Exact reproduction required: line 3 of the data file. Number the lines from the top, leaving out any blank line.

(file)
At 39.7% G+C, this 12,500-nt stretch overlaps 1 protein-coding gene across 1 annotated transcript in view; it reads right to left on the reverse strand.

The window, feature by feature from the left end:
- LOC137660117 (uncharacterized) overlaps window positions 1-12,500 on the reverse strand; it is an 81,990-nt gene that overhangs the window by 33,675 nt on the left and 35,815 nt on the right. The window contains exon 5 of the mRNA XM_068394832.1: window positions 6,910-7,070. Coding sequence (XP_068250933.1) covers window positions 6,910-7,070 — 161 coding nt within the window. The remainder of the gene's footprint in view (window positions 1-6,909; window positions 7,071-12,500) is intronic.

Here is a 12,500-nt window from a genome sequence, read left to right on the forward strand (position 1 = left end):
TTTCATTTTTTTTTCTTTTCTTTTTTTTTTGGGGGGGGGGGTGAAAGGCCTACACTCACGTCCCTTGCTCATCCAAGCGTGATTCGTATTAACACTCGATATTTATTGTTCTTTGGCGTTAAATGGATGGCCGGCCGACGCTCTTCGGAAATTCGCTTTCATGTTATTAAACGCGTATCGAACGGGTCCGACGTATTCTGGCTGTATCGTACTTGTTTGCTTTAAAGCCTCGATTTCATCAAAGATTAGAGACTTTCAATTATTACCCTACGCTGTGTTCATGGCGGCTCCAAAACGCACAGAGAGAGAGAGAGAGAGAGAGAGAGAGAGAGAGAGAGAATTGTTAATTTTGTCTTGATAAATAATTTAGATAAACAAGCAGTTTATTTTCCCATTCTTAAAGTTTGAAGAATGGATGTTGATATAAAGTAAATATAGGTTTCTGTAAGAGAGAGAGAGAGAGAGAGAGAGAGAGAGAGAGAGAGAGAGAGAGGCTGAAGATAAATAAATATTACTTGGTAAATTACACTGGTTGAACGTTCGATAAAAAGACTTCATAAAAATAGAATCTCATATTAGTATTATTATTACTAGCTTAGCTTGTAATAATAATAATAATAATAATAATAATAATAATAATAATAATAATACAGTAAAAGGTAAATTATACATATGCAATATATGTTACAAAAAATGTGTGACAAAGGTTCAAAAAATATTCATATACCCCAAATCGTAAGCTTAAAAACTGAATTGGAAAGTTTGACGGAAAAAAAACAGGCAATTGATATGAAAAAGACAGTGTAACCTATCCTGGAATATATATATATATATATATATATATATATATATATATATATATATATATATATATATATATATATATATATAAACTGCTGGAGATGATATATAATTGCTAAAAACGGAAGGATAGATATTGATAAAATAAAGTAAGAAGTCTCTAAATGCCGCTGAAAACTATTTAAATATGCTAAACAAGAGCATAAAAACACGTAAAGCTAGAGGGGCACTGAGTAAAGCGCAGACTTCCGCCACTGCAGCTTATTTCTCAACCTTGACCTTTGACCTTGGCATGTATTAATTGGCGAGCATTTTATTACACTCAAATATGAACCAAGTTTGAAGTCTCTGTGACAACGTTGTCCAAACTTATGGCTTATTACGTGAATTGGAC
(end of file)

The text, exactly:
- LOC137660117 (uncharacterized) overlaps window positions 1-12,500 on the reverse strand; it is an 81,990-nt gene that overhangs the window by 33,675 nt on the left and 35,815 nt on the right. The window contains exon 5 of the mRNA XM_068394832.1: window positions 6,910-7,070. Coding sequence (XP_068250933.1) covers window positions 6,910-7,070 — 161 coding nt within the window. The remainder of the gene's footprint in view (window positions 1-6,909; window positions 7,071-12,500) is intronic.